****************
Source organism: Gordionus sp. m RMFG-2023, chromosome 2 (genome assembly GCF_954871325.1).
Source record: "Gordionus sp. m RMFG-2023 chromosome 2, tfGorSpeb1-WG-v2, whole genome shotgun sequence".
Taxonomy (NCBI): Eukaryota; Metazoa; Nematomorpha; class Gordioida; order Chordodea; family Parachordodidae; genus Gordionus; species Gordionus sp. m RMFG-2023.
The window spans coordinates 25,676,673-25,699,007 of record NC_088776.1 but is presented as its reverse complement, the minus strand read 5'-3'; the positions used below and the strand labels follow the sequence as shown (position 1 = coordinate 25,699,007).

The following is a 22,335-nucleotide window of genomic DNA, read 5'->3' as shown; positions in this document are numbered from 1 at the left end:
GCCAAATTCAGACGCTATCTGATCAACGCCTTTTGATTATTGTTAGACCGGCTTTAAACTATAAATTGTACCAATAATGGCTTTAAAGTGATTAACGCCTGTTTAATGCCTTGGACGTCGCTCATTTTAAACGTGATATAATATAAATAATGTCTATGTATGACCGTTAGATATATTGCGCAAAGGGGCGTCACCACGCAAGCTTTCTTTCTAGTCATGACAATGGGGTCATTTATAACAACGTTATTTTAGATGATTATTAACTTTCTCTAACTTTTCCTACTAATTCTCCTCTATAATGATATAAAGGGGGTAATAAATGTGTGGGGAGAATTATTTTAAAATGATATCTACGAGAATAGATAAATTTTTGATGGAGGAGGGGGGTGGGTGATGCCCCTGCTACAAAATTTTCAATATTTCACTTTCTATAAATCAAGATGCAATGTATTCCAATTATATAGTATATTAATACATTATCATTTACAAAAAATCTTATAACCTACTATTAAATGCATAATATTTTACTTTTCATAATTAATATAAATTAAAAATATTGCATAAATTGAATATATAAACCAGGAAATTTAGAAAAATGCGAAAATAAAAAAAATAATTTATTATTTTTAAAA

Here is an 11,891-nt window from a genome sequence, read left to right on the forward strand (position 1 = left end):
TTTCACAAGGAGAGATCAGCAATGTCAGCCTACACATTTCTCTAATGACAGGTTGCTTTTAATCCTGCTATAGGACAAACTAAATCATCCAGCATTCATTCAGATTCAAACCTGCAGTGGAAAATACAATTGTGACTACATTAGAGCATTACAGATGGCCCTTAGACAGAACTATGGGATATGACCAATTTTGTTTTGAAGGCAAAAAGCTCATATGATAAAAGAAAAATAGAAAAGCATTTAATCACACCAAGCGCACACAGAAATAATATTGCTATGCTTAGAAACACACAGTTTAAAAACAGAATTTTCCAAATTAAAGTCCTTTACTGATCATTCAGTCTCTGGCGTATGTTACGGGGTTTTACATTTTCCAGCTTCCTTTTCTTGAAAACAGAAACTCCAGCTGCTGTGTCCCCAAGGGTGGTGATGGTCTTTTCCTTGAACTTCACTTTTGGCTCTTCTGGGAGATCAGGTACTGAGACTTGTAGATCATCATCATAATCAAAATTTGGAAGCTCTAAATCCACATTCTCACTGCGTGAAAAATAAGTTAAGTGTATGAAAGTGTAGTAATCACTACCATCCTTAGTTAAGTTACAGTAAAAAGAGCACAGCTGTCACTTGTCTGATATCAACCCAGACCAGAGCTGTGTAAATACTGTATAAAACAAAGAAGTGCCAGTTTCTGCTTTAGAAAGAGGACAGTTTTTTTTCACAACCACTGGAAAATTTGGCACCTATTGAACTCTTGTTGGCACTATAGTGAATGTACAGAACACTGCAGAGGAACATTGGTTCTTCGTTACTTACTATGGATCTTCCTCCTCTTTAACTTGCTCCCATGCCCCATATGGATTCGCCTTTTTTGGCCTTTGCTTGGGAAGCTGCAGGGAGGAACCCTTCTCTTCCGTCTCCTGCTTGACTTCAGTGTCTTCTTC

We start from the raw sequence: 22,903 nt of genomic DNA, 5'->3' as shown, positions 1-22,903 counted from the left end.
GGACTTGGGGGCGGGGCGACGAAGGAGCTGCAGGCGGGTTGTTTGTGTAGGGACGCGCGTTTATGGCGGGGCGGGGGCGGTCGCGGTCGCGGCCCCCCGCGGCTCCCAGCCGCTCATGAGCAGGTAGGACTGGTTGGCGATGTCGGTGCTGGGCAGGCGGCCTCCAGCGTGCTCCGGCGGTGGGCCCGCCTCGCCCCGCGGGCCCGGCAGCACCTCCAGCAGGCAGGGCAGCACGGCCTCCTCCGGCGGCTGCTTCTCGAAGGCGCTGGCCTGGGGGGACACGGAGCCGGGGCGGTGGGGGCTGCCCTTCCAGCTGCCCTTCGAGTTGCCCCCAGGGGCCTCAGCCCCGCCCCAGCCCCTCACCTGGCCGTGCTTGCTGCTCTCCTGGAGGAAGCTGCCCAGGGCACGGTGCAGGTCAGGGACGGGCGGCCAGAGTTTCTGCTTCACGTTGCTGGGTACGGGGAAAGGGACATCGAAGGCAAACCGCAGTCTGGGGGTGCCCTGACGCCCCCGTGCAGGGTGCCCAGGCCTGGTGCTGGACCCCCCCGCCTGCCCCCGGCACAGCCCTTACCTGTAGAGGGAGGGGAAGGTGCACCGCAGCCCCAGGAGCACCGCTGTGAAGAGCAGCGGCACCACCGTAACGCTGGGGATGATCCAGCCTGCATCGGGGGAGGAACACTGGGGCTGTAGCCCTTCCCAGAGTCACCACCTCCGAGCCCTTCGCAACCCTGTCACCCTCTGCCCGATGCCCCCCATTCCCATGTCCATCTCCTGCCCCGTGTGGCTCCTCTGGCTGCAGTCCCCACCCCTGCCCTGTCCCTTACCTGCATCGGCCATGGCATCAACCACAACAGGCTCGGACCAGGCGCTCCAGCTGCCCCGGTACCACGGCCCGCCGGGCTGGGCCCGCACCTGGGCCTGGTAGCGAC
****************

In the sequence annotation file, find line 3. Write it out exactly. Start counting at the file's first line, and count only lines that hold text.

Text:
Taxonomy (NCBI): Eukaryota; Metazoa; Nematomorpha; class Gordioida; order Chordodea; family Parachordodidae; genus Gordionus; species Gordionus sp. m RMFG-2023.